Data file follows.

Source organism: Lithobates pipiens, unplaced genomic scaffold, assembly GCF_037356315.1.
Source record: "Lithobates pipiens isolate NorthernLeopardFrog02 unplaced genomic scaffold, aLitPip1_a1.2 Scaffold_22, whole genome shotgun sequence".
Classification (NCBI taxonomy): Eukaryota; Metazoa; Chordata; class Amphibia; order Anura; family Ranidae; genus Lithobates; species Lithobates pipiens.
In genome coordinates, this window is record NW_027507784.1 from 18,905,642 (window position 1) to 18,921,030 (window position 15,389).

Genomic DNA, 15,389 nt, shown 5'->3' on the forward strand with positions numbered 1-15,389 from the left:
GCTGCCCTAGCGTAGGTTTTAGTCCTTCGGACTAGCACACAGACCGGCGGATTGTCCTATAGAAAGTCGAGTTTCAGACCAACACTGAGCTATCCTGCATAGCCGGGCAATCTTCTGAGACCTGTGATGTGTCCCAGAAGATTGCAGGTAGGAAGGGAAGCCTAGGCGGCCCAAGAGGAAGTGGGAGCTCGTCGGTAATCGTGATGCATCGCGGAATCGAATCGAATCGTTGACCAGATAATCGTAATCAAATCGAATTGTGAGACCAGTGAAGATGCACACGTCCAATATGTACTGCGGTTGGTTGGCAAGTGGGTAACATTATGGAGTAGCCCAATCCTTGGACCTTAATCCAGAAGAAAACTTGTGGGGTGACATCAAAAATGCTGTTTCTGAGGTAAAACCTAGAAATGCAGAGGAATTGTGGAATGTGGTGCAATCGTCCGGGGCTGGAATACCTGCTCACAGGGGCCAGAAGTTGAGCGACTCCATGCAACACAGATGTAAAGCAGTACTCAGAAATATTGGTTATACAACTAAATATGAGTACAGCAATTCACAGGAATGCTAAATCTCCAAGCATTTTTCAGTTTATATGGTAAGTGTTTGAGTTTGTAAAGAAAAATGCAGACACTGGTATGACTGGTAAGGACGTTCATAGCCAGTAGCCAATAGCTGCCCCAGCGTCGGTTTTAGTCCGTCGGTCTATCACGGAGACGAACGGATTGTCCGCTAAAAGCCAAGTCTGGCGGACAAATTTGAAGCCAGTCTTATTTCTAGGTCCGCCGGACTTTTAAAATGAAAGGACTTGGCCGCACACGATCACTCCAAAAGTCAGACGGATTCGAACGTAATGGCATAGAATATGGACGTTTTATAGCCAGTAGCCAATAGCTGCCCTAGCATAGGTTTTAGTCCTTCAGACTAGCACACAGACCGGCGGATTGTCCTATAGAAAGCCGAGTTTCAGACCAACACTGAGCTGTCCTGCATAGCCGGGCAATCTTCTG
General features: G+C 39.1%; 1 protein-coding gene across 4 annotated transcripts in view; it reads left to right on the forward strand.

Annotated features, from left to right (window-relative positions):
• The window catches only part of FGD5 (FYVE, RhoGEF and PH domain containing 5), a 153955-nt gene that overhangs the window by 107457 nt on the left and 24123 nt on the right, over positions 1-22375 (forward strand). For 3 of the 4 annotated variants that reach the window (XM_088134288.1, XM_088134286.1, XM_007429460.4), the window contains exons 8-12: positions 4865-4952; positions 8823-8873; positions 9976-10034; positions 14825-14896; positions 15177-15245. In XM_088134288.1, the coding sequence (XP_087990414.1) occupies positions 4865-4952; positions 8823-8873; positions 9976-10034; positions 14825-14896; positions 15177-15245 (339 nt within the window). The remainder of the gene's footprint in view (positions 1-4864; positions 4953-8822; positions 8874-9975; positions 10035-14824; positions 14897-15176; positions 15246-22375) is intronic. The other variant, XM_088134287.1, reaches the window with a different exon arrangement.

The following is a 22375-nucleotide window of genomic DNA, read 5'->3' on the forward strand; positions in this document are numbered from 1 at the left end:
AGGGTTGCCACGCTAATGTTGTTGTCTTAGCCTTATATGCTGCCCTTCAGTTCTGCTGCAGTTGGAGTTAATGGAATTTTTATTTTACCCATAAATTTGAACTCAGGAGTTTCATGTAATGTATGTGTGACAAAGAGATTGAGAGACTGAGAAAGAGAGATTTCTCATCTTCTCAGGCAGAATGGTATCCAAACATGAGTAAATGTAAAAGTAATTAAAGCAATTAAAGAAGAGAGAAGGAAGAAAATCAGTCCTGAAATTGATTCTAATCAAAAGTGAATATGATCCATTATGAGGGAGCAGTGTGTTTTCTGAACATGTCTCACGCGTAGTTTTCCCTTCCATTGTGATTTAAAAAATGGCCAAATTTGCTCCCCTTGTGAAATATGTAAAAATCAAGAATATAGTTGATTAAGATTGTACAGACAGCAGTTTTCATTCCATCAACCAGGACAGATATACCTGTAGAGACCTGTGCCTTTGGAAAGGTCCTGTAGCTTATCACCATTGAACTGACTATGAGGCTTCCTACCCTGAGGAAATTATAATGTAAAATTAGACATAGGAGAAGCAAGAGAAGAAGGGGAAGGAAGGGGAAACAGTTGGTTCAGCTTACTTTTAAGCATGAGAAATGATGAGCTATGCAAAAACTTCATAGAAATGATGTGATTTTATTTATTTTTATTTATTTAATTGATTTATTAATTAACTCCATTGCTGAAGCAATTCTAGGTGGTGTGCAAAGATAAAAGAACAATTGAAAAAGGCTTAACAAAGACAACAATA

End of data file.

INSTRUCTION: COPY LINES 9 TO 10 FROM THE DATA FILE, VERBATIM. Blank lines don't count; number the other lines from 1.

• The window catches only part of FGD5 (FYVE, RhoGEF and PH domain containing 5), a 153955-nt gene that overhangs the window by 107457 nt on the left and 24123 nt on the right, over positions 1-22375 (forward strand). For 3 of the 4 annotated variants that reach the window (XM_088134288.1, XM_088134286.1, XM_007429460.4), the window contains exons 8-12: positions 4865-4952; positions 8823-8873; positions 9976-10034; positions 14825-14896; positions 15177-15245. In XM_088134288.1, the coding sequence (XP_087990414.1) occupies positions 4865-4952; positions 8823-8873; positions 9976-10034; positions 14825-14896; positions 15177-15245 (339 nt within the window). The remainder of the gene's footprint in view (positions 1-4864; positions 4953-8822; positions 8874-9975; positions 10035-14824; positions 14897-15176; positions 15246-22375) is intronic. The other variant, XM_088134287.1, reaches the window with a different exon arrangement.

The following is a 22375-nucleotide window of genomic DNA, read 5'->3' on the forward strand; positions in this document are numbered from 1 at the left end: